Some analysts are predicting lower oil prices of around $42 per barrel due to looming oversupply. Oh how fickle the optimism of global economists and oil markets.
It is often said that market prices are not set by fundamentals but by fear and greed.
The oil market is right now being stalked by fear.
A couple of weeks ago the optimism abounded.
Announcements of OPEC supply cuts meant that prices immediately rose as buyers thought that a restricted supply was necessary to produce a sellers market where prices would rise.
This has been good news for Nigeria in particular.
The price optimism allowed the CBN to pump dollars into the market in the certain knowledge that the new oil price (predicted then by some to rise over $60 per barrel), would give them the dollar reserves required to sure up the Naira.
Interestingly, that is what they are doing. They are suring up the Naira though it has not recovered on its own like many other petrodollar currencies.
I admit this is partly to do with our archaic method of releasing dollars into the market and therefore ensuring car dealerships around the CBN are kept in business through the opportunities for corruption that are created.
However, the fact that despite a return to “new normal” oil pricing, the Naira requires constant large intervention to maintain an equilibrium is concerning.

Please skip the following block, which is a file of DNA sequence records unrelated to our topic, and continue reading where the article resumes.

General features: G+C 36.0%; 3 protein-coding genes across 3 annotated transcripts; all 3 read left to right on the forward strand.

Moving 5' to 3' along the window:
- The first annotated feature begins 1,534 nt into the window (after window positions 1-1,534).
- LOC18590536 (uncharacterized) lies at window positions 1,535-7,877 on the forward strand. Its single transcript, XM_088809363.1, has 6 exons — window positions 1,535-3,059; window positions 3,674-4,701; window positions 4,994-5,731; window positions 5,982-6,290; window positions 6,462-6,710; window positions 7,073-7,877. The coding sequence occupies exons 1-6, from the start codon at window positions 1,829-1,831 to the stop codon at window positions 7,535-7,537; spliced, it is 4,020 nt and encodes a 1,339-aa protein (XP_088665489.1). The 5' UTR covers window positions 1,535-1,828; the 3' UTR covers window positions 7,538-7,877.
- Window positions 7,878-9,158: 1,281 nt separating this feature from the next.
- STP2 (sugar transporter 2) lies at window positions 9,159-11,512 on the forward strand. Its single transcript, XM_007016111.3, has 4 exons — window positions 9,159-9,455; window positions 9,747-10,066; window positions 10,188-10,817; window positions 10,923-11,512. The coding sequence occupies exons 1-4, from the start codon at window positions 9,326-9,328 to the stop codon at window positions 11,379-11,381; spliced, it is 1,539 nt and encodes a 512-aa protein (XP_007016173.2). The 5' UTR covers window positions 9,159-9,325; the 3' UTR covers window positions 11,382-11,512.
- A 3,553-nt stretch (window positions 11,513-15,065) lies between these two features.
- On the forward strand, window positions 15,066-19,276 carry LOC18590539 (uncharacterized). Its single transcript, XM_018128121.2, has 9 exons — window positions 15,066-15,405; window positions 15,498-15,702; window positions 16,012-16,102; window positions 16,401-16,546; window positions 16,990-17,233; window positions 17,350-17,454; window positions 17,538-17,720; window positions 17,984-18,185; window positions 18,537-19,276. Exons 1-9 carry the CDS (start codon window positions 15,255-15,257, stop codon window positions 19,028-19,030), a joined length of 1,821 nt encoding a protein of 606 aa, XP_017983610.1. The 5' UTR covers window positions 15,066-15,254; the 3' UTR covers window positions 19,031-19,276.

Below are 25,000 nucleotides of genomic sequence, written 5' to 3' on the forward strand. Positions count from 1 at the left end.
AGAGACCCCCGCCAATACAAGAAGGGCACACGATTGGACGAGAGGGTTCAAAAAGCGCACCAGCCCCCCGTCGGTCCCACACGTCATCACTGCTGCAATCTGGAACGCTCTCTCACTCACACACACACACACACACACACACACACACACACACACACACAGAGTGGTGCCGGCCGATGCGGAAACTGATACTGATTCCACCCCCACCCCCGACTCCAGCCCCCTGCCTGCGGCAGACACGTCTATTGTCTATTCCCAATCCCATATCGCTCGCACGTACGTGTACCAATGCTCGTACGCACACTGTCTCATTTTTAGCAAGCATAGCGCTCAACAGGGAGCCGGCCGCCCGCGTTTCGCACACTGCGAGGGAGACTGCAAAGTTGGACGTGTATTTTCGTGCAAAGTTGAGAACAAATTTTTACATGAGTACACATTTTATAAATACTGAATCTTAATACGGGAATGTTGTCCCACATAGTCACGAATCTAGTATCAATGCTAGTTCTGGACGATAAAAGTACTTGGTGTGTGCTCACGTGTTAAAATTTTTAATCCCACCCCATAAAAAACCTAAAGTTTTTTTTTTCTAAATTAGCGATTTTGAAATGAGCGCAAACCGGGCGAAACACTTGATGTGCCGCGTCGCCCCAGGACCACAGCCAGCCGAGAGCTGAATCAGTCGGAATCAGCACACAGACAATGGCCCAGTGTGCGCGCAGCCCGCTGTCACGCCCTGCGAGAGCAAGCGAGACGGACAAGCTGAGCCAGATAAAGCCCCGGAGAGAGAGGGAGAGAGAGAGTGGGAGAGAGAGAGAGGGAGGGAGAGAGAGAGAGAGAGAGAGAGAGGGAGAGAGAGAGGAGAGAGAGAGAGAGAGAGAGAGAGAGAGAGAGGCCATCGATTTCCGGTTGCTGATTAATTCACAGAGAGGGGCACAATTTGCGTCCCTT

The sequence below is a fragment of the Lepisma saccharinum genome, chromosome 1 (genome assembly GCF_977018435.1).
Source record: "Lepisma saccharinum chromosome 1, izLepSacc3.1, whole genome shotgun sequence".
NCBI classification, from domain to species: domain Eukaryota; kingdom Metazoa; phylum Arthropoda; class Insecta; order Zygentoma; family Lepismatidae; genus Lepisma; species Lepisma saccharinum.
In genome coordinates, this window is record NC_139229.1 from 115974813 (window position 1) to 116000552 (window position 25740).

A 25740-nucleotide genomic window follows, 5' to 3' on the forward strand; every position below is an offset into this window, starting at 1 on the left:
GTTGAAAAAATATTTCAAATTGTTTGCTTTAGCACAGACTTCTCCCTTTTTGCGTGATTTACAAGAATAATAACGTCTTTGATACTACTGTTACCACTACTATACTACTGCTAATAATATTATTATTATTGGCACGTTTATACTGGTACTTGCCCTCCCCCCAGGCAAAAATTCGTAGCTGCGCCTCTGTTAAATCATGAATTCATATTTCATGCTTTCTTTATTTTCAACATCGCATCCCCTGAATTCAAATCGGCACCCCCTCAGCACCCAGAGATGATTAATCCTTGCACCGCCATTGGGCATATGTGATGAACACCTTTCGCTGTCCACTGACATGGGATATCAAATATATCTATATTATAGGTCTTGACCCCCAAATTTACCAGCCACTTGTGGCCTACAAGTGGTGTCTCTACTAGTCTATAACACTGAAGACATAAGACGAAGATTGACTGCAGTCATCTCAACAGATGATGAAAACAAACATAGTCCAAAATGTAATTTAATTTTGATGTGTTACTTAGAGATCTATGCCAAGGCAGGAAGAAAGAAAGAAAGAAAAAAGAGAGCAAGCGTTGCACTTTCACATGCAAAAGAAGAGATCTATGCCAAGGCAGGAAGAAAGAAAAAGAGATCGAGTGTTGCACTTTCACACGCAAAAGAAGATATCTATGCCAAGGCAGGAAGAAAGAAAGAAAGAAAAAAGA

This game changes if the price per barrel drops to $42.
Even Nigerian sleeping oil fields waking and coming on line, as per recent news, will not offset a lower price.
Reasons for lower predictions are varied.
But primarily they include evidence of US production rising (of course the US is free to flood the market as they are not an OPEC producer), Chinese consumption lower than predicted, and a contained wave of production that is set to be released once any OPEC production control agreement either fails or is halted.
Any of these factors will drop the oil price dramatically.
Having had their pockets and egos severely dented by the recent price drops, the Arabs’ will to kill off US production by flooding the market and dropping the price (the cause of low prices supported by most analysts) has to be questioned.
All this means that Emefiele’s confidence in his ammunition stockpile to defend the Naira looks misplaced.
Not only are the downward pressures still evident. Any waiver to the downside in Oil price will leave his strategy in tatters.
It is an opportunists strategy, if the market moves away from him he will left high and dry. As will the Naira.